Spirited: Colonial Spirits

Artisan drinking vinegars are making a return from their long-ago heyday

Shrubs, drinking vinegars whose unusual name is derived from the Arabic word “sharab,” meaning drink, are once again in vogue. Featured in cocktails throughout Westchester, these sweet-tart syrups of fruit or herbs, sugar, and vinegar were popularly used in Colonial times as a way to prevent excess fruit from spoiling. They’ve caught the taste buds of mixologists and drinkers who appreciate the complexity shrubs’ pure essence and pungency add to cocktails. 

Kelle Kerr, bar manager of Scarsdale’s Meritage, attributes interest to “people being more conscious of crafting cocktails, going back to the old recipes.” She likes how shrubs cut a drink’s sweetness. A house-made strawberry-rhubarb shrub, bourbon, Pierre Ferrand Dry Curaçao, and fresh-squeezed lemon juice compose her Rhubarb Sling.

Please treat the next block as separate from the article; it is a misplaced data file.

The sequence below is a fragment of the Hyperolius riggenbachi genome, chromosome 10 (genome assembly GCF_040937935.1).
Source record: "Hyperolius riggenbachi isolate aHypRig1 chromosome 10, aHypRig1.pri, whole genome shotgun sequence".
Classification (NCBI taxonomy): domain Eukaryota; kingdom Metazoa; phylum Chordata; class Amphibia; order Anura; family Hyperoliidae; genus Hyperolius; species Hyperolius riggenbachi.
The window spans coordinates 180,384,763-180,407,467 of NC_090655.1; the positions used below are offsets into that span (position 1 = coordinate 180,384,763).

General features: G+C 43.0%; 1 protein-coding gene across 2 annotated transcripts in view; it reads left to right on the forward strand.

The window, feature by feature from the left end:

Shrub-making is simple: Fruit or herbs are boiled (hot process) or macerated with sugar (cold process), creating a syrup that is mixed with a complementary vinegar.  

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At Gleason’s in Peekskill, bartender Jessica Sordyl’s pomegranate shrub sits, so the flavors develop, and then is combined with Hornitos tequila, a splash of mezcal, Cointreau, fresh-squeezed lime juice, and jalapeños, for a cocktail named Midnight at the Oasis. She notes shrubs’ “crisp, clean flavor” and adds: “They’re super-delicious, even just added to seltzer water and ice.”

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